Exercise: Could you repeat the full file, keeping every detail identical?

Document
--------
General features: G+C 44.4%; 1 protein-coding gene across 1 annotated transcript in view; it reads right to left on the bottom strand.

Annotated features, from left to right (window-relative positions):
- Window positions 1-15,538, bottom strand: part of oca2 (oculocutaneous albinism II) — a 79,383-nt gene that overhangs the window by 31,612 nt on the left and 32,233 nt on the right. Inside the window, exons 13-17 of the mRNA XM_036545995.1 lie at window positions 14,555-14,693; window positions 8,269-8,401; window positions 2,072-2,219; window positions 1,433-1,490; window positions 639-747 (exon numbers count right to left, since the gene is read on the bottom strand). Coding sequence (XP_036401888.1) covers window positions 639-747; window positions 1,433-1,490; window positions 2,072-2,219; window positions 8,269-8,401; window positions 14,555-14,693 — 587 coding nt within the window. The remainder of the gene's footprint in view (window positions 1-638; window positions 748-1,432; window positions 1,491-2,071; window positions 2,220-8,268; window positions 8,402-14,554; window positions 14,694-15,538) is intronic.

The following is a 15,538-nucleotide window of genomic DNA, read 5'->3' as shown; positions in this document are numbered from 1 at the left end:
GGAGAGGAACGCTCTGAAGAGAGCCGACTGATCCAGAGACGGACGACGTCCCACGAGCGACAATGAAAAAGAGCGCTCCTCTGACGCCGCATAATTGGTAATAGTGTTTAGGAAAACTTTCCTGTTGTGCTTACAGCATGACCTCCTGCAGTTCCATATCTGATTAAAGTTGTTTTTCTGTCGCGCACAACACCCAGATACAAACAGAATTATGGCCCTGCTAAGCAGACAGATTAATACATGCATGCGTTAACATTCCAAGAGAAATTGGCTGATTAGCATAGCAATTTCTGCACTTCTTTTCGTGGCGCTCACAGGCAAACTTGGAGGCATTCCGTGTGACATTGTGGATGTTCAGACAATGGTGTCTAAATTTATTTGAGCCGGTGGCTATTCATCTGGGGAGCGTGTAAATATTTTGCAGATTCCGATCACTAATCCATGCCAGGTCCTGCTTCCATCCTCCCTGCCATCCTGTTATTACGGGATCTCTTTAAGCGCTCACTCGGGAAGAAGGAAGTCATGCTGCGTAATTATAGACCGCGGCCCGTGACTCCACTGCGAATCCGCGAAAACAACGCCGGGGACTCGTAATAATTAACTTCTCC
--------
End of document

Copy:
General features: G+C 44.4%; 1 protein-coding gene across 1 annotated transcript in view; it reads right to left on the bottom strand.

Annotated features, from left to right (window-relative positions):
- Window positions 1-15,538, bottom strand: part of oca2 (oculocutaneous albinism II) — a 79,383-nt gene that overhangs the window by 31,612 nt on the left and 32,233 nt on the right. Inside the window, exons 13-17 of the mRNA XM_036545995.1 lie at window positions 14,555-14,693; window positions 8,269-8,401; window positions 2,072-2,219; window positions 1,433-1,490; window positions 639-747 (exon numbers count right to left, since the gene is read on the bottom strand). Coding sequence (XP_036401888.1) covers window positions 639-747; window positions 1,433-1,490; window positions 2,072-2,219; window positions 8,269-8,401; window positions 14,555-14,693 — 587 coding nt within the window. The remainder of the gene's footprint in view (window positions 1-638; window positions 748-1,432; window positions 1,491-2,071; window positions 2,220-8,268; window positions 8,402-14,554; window positions 14,694-15,538) is intronic.

The following is a 15,538-nucleotide window of genomic DNA, read 5'->3' as shown; positions in this document are numbered from 1 at the left end:
GGAGAGGAACGCTCTGAAGAGAGCCGACTGATCCAGAGACGGACGACGTCCCACGAGCGACAATGAAAAAGAGCGCTCCTCTGACGCCGCATAATTGGTAATAGTGTTTAGGAAAACTTTCCTGTTGTGCTTACAGCATGACCTCCTGCAGTTCCATATCTGATTAAAGTTGTTTTTCTGTCGCGCACAACACCCAGATACAAACAGAATTATGGCCCTGCTAAGCAGACAGATTAATACATGCATGCGTTAACATTCCAAGAGAAATTGGCTGATTAGCATAGCAATTTCTGCACTTCTTTTCGTGGCGCTCACAGGCAAACTTGGAGGCATTCCGTGTGACATTGTGGATGTTCAGACAATGGTGTCTAAATTTATTTGAGCCGGTGGCTATTCATCTGGGGAGCGTGTAAATATTTTGCAGATTCCGATCACTAATCCATGCCAGGTCCTGCTTCCATCCTCCCTGCCATCCTGTTATTACGGGATCTCTTTAAGCGCTCACTCGGGAAGAAGGAAGTCATGCTGCGTAATTATAGACCGCGGCCCGTGACTCCACTGCGAATCCGCGAAAACAACGCCGGGGACTCGTAATAATTAACTTCTCC